What Does “Trustworthy Technology” Look Like for Gen Z?

From being told to not talk to strangers online to subletting from Facebook Groups, Gen Z’s relationship with tech is…complicated.

Though Gen Z has grown up with the internet, our experiences with technology have varied from wholesome fun on FaceTime to overdue assignments on Canvas to stupidly formal Slack groups. 

With searches for “web3” and “metaverse” reaching all-time highs, many members of Gen Z are thinking about the next phase of our digital experiences. 

The Case for Techno-Optimism

Believing that technology makes the world a better place is not a nuanced enough take. However, there are some impact-driven organizations that have centered their purpose around enacting positive-sum experiences. Here are two examples:  

Reboot 

Reboot is a nonprofit that believes technology is a part of a system; technologists should also be thinkers, writers, and advocates, and optimism is an action, not a belief.

Their work branches into three ways: sending a weekly newsletter, hosting Q&A events with authors, and facilitating a student fellowship. Their effort to contextualize technology through a philosophical and sociological framework has helped countless young people to think deeper about what “tech for social good” means.

Celo

Celo’s mission is to build a financial system that creates the conditions for prosperity for everyone. Their platform is accessible to anyone with a mobile device. Celo’s Research and Innovation Team is planning to launch a credit delegation lending pilot by the end of Q1 2022. The team’s focus? To establish Celo as the most innovative blockchain in the world.

The Case for Techno-Pessimism

There are countless cases for techno-pessimism, ranging from digital wellbeing and predatory algorithms to artificial scarcity online. It makes sense why most users of the internet are skeptical. The internet does not exist in a vacuum, and, if anything, it can and has amplified structural inequalities. Nearly 1 in 4 households still don’t have reliable access to the internet, particularly in the South.

Julia Terpak, Account Director at JUV, posts content on TikTok about the digital disconnect and her forecasts for the future: 

@julesterpak

Excuse my 2019 content. But with this #Meta news, I no longer feel out of pocket

♬ nobody thinks what I think – Kevin López

Mixing Up Pseudo-Anonymity For Anonymity

Some Gen Zers are worried about the shift to web3 and digital anonymity as an extension of lack of accountability. However, there is a lack of general knowledge surrounding how the internet as it is today functions. Even though you may be able to make an anonymous (or “alt”) account, information about your real identity is still collected. A user can’t escape accountability, whether it is decided upon by the platform or by cancel culture.

For some, a secondary account can be freeing. Justina Chua, a second-year student in Carleton University and Shopify’s joint Dev Degree program, said “Anonymous accounts can enable the best and the worst outcomes. A positive is freedom of identity and expression while protecting your safety, but the worst outcome can be harmful actions without any repercussions.”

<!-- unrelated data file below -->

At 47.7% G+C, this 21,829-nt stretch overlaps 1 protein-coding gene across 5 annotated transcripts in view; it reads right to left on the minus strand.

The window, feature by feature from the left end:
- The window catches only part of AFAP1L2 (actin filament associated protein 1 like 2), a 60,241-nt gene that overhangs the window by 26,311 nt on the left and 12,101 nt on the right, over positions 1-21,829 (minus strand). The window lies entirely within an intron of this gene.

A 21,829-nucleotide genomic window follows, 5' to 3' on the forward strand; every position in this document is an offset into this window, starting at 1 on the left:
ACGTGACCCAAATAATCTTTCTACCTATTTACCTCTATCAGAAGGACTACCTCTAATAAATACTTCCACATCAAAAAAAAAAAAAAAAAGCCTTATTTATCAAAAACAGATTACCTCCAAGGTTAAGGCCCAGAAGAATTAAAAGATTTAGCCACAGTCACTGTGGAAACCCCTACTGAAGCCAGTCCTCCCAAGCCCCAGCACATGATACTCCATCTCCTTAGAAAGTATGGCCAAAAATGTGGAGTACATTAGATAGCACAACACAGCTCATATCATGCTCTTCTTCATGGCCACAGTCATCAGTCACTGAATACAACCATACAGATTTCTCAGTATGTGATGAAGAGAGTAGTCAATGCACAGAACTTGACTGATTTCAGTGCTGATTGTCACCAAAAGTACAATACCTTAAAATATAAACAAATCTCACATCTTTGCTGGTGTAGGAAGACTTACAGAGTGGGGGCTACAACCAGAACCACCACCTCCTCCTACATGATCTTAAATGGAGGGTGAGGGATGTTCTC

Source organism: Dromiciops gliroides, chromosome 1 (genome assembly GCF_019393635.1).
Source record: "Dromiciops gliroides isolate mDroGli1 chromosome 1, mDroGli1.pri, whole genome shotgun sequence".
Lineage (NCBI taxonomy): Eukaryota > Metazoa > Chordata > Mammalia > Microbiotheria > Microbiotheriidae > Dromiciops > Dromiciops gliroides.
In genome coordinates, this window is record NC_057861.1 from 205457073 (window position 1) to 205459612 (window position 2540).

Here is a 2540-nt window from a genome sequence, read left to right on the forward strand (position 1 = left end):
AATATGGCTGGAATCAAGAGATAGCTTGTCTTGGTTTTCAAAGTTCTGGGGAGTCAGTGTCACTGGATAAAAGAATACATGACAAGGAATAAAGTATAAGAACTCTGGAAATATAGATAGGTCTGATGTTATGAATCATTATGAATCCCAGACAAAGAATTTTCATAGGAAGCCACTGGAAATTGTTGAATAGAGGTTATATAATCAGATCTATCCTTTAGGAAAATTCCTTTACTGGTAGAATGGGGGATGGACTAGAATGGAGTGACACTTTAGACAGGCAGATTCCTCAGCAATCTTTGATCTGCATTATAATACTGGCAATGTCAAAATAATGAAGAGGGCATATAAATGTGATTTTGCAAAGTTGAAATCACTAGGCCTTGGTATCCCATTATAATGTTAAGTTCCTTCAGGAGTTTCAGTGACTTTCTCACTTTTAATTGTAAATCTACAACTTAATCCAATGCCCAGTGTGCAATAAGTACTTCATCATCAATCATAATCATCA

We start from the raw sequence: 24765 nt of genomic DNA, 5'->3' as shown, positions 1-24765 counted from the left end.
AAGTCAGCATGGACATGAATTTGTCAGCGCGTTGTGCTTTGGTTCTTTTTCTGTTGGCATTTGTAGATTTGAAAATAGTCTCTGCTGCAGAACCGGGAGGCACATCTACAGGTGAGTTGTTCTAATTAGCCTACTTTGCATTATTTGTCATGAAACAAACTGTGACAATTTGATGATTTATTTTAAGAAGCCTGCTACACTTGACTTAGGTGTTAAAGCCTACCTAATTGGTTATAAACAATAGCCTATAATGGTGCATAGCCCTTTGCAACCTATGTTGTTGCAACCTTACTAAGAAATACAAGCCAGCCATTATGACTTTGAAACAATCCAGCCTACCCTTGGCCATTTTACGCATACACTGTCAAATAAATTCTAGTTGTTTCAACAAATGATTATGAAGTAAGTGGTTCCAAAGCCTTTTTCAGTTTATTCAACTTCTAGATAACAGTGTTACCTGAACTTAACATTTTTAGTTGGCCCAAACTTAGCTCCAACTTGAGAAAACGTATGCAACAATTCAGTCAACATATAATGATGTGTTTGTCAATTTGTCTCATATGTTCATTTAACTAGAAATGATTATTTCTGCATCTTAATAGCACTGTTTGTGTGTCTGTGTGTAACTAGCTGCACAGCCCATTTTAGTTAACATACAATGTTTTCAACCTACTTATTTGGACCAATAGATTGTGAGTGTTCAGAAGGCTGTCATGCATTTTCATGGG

The Case for Online Community

Despite conflicting experiences with the internet, online communities are an irrefutable part of Generation Z’s childhood and adolescent experiences. From fandom-focused Instagram pages to Geneva communities, the digital friendship to real-life friendship track is real for many. 

“14-year-old girls have set the trends for every generation. When I was 14, the One Direction craze defined me. From giggling in class when a teacher said “one direction” to running my own 1D stan account with viral posts, I found an immediate community of thousands of people who were my best friends—without ever even meeting face to face. Everyday after school, we would watch 1D videos together, tag, comment, and DM on each other’s posts and fantasize about meeting them one day.” – Shaina Zafar, Chief Marketing Officer at JUV

Putting our trust in technology is a tricky conundrum, though we can put our trust in people. As Reboot recognizes, technology is a part of a system. At JUV, we believe that technology is a part of a system of human interactions. Community is at the core of this – and so we consciously choose to participate in it. And while we recognize no technology is perfect, it bears mentioning that neither are humans. 

Safe to say, this digital native generation still has a lot to understand about technology. But one thing is for certain: Gen Z is ready to learn.


JUV Consulting is a Gen Z collective that works with companies to create purpose-driven and authentic marketing campaigns that engage young audiences. Contact us at info@juvconsulting.com if you would like to learn how to reach Gen Z, or sign up for our weekly newsletter, The Screenshot, to get Gen Z insights straight to your inbox.

Noorie Dhingra is JUV's Director of The Receipt. You can find her solving word searches, drinking cold brew, or driving around. Follow her on Instagram @nooriedhingra.